If you want to talk about the US, or Mexico, or Botswana, or the Republic of Whatever, I really don’t care, but then you should say so. But if you happen to do that, then you’re on thin ice there too, because almost all acid rain reductions across the entire world occurred through regulation, not cap and trade, including reductions of 70% in Europe. So your stupid diversion fails as a diversion. Regardless, I’m talking about Canada, and so is this blog article, so is Wherry, and so is Dean del Maestro, you idiot. So was Glynn until he realized I was calling him out on his lies and then he tried to pretend the EPA was Canadian. The entire discussion is about emissions regulations in Canada, whether CO2 or SO2 or the hot air coming out of your pie-hole.
            Secondly, stop making things up, stop the stupid lies. I didn’t claim anything! It was your friend Glynn who claimed the acid rain problem was solved by cap and trade, when it is absolutely clear that it was not. Secondly, most acid rain in Canada is and was caused by emissions in Canada, your claim that it was a US problem are also lies. Yes, Canada and the US came together to negotiate a cap on emissions in a treaty. No, they did not negotiate cap and trade, they negotiated emissions reductions, and if the problem was a US problem there would have been no need for a treaty, liar. If acid rain was just a US problem then why in heck did Ontario recently try out their own experimental cap and trade? Why in heck did all of Canada’s provinces reduce emissions by 50%? Because acid rain is and was a Canadian problem! The article is about emissions reductions in Canada, whether CO2 or SO2 or methane or whatever. Can you not avoid contradicting yourself?
            So give your head a shake, you buffoon.

          • Unfortunately, have a ragegasm won’t alter reality to conform to your desires.
            The majority of airborne so2 in Eastern Canada is indeed from the US.

            scf reads these word: “Most of the problem originated in the US”
            and responds: “If acid rain was just a US problem…”
            Oh dear. Is it a reading comprehension problem or an honesty problem?

            “Why in heck did all of Canada’s provinces reduce emissions by 50%?”

            Oh, gee I don’t know. Oh, wait I’ve just looked up the answer…: ” Yes, Canada and the US came together to negotiate a cap on emissions in a treaty.” and there’s more: “Most of the problem originated in the US” (I trust you’ve familiarized yourself with the meaning of the word “most” since reading the portion of my comment above?)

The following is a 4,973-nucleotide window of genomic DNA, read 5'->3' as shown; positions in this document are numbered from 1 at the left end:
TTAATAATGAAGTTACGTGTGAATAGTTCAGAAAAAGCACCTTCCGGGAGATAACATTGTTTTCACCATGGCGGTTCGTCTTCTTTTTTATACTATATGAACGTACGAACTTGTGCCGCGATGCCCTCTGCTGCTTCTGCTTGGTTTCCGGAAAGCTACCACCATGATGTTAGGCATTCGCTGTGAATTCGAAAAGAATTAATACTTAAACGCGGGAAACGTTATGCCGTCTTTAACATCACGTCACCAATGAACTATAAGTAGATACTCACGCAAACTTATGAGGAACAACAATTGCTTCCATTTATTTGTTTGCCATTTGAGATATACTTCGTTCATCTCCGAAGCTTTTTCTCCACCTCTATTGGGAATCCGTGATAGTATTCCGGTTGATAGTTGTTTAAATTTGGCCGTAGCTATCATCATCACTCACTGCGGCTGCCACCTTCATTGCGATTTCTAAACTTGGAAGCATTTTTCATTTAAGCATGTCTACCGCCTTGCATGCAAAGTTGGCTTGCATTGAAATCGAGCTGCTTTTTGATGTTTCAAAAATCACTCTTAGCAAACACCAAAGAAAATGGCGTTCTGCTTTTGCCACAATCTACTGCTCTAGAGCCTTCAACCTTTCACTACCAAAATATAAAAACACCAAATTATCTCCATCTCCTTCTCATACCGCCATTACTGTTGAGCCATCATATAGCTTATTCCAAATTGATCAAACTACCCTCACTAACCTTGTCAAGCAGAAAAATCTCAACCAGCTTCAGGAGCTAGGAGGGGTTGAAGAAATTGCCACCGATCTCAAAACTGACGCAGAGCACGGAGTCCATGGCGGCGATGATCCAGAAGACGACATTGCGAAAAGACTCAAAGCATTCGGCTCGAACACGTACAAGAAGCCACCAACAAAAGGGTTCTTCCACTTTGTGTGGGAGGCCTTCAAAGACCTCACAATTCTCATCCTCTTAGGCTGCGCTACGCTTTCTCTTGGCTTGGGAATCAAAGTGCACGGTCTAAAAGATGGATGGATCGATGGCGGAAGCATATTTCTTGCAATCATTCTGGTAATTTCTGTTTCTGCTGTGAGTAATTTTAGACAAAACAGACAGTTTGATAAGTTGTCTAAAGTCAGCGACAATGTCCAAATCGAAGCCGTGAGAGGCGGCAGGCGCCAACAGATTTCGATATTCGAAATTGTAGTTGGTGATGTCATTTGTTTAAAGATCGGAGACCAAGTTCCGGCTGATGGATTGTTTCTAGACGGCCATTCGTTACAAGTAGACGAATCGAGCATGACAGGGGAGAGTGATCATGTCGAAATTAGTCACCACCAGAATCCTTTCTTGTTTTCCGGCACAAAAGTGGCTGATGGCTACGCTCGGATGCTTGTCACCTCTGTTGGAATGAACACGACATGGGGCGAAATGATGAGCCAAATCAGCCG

Not to make matters worse for you but you’re not even right about all of Canada’s reductions occurring without cap & trade: In fact, after plateauing in the 90s, so2 emissions began steadily falling once again under Ontario’s cap & trade program.

            And let’s not forget that, while Canada introduced a hard cap to control emissions (and for the last decade allowed for trading) the Conservatives have proposed nothing of the sort with their ghg regulations.

          • If your intention is to confirm that you are a buffoon, then congratulations, you’ve succeeded.
            I would be hard pressed to make any connections between what you said and what was said before. You appear to saying whatever crap comes to mind, for no apparent reason. Good for you. Congratulations.

  2. But regulations implemented for companies to clean up their act (technologies which will make for cleaner air and water) actually set out to accomplish something, namely to reduce air and water pollution.

    And so tell us, Wherry, what will Justin do? Will he introduce a carbon tax? Do you think that Justin should introduce a carbon tax?

    • Did you actually check who the author is? It is Mr. Gordon, not Mr. Wherry. Mr. Gordon is an economist. Go read his much longer article (the one he refers too). You will actually be a lot smarter when you’re done. Mr. Trudeau said he favoured putting a price on carbon but he was not sure at that time what was the best option to do that.

      • I apologize for having mixed up authors here. It is indeed Mr.Gordon who wrote the piece.

        Still, the fact remains that Justin is still as unclear about what to do with carbon. The difference between Justin and this government is, of course, that Justin is the better for it for not having to show his real colours. For Justin it is better if he shows no colours at all!

    • 1.) Regulations cost more. Much more. They also have to be enforced, which again costs money. That’s money that the Conservatives have no desire to spend, especially in the enforcement of regulations they don’t particularly want. Perhaps if you re-read the post, this time without the Official CPC Blinders on, you will get the gist.
      2.) Trudeau is not PM, the Liberals are not the governing party, and there is another few years before it matters what he or they will do. The only way the Trudeau attacks will make any difference is if Harper breaks his election law (again) and calls a snap election.
      3.) Why the attack on Wherry? I know that’s your go-to tack; attacking Wherry to disguise the fact that you have nothing to contribute to the conversation, but Stephen Gordon is not Aaron Wherry. Perhaps while doing the blinderless re-read from point 1, you can take a look at the byline.

      • I apologized already on these comment boards for having attributed the wrong author.

        • Actually, whenever the environment is mentioned you’re supposed to attack David Suzuki and Al Gore…